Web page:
Updated: Oct 30, 2019
I wrote this post originally for my church's blog (vintagechurchnola.com/blog) with the title "The Power of Words." I used that content here and added to it a bit for you.
We are about to get real here. Hope you are ready.
I’ll admit, I am not always kind to myself. Especially when I look in the mirror.
For as long as I can remember (well since Junior High), I have silently battled some form of body image issue. Whether it was my sometimes acne prone skin or my unwanted cellulite or hatred of parts of my body that no one ever saw, it was there. I think on the origin of these things, and often the struggles began with the words of others (either directly about/to me or about others' bodies). In 6th grade, a girl kept calling me "rocky mountain forehead" as she made fun of my acne. In 8th grade, a guy in youth group told me I had cellulite on my legs when we all went swimming one day in the summer. In 7th grade a guy in my grade told me I looked better with makeup on. In 9th grade, a guy I dated made some comments I can't even share online about my body that started a host of other body image issues for me. In 11th and 12th grade, a couple of guys at my school said derogatory comments often in front of others about my breasts. In the last several years, a good friend said that her body had gotten gross because of the cullulite on her stomach. And on and on. It all started with words. Their words.
Their words about me slowly became my words about me.
I started to believe the things that they said, and before I knew I was speaking to myself like that when no one else could hear.
In this conversation, I just want to share how those words that became my words have begun to trickle down to my girls. I am cringing writing this.
I have three little girls, 5 and under. Not too long ago, I was looking through some pictures on my phone with my oldest. I thought they were so cute of all three of them together in their swimsuits in our backyard. But my oldest did not think they were cute pictures.
As we were looking, she started getting a disgusted look on her face. She started making weird noises like she does when she does not like something. So I asked her what was wrong.
She said, “Mom, I don’t like those pictures. My tummy is yucky.”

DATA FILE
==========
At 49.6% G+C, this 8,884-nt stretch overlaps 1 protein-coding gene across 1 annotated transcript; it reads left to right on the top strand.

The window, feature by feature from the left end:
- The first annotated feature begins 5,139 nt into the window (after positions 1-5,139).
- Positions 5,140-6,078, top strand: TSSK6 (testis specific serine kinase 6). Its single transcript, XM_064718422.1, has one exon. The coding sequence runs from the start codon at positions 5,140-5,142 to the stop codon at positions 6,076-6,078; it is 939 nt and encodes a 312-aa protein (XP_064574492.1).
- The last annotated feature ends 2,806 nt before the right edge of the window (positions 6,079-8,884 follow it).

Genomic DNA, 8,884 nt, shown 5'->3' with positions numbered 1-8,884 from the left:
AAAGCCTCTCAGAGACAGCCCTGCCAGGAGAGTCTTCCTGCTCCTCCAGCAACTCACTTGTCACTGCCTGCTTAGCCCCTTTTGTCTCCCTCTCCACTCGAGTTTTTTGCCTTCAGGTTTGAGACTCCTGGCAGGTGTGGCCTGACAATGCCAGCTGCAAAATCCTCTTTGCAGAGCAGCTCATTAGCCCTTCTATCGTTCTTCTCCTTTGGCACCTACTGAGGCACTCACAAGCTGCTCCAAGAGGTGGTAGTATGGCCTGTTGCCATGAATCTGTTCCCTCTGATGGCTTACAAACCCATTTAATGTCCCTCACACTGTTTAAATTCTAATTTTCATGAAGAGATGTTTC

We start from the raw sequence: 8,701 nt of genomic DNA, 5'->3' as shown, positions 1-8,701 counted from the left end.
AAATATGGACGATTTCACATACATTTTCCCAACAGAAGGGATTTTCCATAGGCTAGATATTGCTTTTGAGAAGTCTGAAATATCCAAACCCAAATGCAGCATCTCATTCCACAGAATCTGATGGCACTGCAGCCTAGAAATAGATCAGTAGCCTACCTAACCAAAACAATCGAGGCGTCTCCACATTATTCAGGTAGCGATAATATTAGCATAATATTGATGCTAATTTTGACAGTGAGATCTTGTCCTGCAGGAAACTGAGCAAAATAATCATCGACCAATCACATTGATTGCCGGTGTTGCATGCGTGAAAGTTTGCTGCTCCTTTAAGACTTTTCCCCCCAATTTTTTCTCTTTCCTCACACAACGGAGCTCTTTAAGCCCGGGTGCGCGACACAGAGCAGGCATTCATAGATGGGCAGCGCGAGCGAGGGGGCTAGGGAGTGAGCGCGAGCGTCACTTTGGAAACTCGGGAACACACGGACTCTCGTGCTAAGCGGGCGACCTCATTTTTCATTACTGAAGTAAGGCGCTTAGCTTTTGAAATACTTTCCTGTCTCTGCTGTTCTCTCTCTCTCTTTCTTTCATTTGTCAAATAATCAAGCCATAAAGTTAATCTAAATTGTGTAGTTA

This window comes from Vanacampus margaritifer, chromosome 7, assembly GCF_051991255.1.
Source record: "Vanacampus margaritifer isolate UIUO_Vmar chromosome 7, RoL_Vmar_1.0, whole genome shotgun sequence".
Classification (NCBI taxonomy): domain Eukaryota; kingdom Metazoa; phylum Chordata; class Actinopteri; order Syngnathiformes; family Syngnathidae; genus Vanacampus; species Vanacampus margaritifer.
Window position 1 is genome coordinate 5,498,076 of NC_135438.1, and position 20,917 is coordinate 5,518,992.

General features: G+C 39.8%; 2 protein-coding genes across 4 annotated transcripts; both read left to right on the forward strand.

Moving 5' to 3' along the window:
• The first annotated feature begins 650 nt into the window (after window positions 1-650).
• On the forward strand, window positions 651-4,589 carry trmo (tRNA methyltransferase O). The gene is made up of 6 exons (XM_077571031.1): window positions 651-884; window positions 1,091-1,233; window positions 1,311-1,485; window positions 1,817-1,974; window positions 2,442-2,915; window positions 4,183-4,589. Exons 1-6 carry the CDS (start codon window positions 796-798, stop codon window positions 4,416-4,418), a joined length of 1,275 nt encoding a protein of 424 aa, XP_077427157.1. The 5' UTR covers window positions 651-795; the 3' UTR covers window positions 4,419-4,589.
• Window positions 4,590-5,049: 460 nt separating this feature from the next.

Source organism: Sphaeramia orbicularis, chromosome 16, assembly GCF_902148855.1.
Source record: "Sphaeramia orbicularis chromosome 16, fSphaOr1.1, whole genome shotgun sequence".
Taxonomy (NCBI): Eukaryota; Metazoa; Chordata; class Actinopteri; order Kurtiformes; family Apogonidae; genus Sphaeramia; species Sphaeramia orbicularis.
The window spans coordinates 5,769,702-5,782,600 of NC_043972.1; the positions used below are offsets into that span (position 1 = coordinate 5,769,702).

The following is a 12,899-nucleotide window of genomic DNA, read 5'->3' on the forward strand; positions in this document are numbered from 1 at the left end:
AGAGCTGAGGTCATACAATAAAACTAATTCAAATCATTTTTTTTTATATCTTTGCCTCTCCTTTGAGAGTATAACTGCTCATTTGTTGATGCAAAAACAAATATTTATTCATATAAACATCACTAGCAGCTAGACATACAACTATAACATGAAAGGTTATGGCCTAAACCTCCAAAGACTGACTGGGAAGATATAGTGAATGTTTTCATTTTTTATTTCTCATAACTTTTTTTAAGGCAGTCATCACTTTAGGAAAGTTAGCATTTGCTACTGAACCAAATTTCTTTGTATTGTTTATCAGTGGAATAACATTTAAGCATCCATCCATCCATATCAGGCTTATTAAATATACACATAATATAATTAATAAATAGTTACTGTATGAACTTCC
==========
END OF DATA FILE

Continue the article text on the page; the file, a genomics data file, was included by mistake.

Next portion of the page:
I looked at her with a pit in my throat. She is 5. How can she already think her tummy looks yucky? I said with as much strength as I could muster in that moment, “Sweety, who told you that your tummy was yucky? Who told you that?" Because of course the mama bear in me was ready to take a swing at someone for saying that to my daughter.
She said, "No one, Mom."
I then took her face in my hands, and gently told her, "Darling, you are beautiful in every way. Don’t ever let anyone or anything change your mind about that.”
I had tears in my eyes over this conversation, and so did my husband, Beav. As a mom of daughters, I never want them to battle body image problems like I have. I know what that struggle can do to a person. I know it too well.
I started wondering how she could have possibly gotten that language to describe her body. And it hit me. She got it from me.
No, not from me about her directly.
But she heard me say it to myself.
Sometimes on my bad days, I am not so kind to myself when I look in the mirror. Most of the time it is in silence saying the words to myself I have learned to say, and then I move on. But every once in a while, it is not silent. Beav is usually the only one around, or so I’ve thought.
I guess sometimes those unkind words slip when my kids are in the room. And she heard me. And she began at some point to wonder if her body was yucky, too.
This is so vulnerable for me to write that I am literally shaking, but it has to be said.
Woman, mom, sister, friend. The thoughts you have about yourself (positive or negative) will eventually come out the longer they are in your head. And someone is listening. Whether those thoughts began with a 6th grade girl calling you "rocky mountain forehead" or with your parents telling you that you need to lose weight or with a flip through a magazine looking at "perfect" bodies, the words will become your own words. And those words will come out.
If our words are unkind to self or others, guess what? Our kids WILL repeat them. They will start to say that they are ugly or fat or yucky. They will say they are dumb or annoying or a failure. Or they will say that someone else is those things. The power of our words goes beyond what we could ever comprehend.
Imagine what our world, our families, our friendships, our offices, or our minds would be like if we kept a closer watch over our tongue.
So my simple encouragement for you is this: Be kind to yourself. Let go of the hurtful words that have labeled you. Be kind to your family. Be kind to others. The words you say will have an impact for many years to come, so keep watch over them. Use them to build up, and not tear down. Use them to speak life, not death. Use them to bring light, not darkness.
And most importantly choose to think about and believe and speak the words that are true, the words that Jesus speaks over you in his word. That you are "fearfully and wonderfully made."
Because you never want to believe the words I have believed about myelf, and you don't ever want to hear your little girl tell you that she is “yucky.” It will break you.
“How great a forest is set ablaze by such a small fire! And the tongue is a fire, a world of unrighteousness. The tongue is set among our members, staining the whole body, setting on fire the entire course of life… No human being can tame the tongue. It is a restless evil full of deadly poison. With it we bless our Lord and Father, and with it we curse people who are made in the likeness of God. From the same mouth come blessing and cursing. My brother [and sister], these things ought not to be so” (James 3:5–10, emphasis mine).
The words others have spoken over me have at times been so hurtful,